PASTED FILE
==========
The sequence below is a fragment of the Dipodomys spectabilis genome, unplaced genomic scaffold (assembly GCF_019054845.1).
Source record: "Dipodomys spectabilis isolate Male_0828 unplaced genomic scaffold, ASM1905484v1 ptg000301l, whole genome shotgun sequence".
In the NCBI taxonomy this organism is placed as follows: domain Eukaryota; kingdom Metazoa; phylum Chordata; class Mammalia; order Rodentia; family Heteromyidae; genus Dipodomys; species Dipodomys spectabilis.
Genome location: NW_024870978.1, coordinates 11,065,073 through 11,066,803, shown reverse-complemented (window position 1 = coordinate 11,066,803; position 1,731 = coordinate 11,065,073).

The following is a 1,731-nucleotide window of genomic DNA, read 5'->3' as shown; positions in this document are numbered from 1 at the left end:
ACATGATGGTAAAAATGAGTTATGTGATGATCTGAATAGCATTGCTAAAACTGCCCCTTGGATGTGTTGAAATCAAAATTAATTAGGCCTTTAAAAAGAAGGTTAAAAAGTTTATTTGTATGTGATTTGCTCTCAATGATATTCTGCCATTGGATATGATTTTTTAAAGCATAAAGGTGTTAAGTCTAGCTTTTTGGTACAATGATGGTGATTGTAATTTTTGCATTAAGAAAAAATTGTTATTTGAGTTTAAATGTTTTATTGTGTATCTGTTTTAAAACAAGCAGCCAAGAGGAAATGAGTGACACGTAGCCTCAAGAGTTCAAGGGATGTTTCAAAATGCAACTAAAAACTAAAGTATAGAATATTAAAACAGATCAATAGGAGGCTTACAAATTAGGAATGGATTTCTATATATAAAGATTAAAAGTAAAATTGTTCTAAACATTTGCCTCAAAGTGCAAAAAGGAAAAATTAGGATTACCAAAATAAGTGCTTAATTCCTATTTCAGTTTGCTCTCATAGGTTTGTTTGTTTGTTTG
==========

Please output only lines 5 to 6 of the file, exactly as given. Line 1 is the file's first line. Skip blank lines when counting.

The following is a 1,731-nucleotide window of genomic DNA, read 5'->3' as shown; positions in this document are numbered from 1 at the left end:
ACATGATGGTAAAAATGAGTTATGTGATGATCTGAATAGCATTGCTAAAACTGCCCCTTGGATGTGTTGAAATCAAAATTAATTAGGCCTTTAAAAAGAAGGTTAAAAAGTTTATTTGTATGTGATTTGCTCTCAATGATATTCTGCCATTGGATATGATTTTTTAAAGCATAAAGGTGTTAAGTCTAGCTTTTTGGTACAATGATGGTGATTGTAATTTTTGCATTAAGAAAAAATTGTTATTTGAGTTTAAATGTTTTATTGTGTATCTGTTTTAAAACAAGCAGCCAAGAGGAAATGAGTGACACGTAGCCTCAAGAGTTCAAGGGATGTTTCAAAATGCAACTAAAAACTAAAGTATAGAATATTAAAACAGATCAATAGGAGGCTTACAAATTAGGAATGGATTTCTATATATAAAGATTAAAAGTAAAATTGTTCTAAACATTTGCCTCAAAGTGCAAAAAGGAAAAATTAGGATTACCAAAATAAGTGCTTAATTCCTATTTCAGTTTGCTCTCATAGGTTTGTTTGTTTGTTTG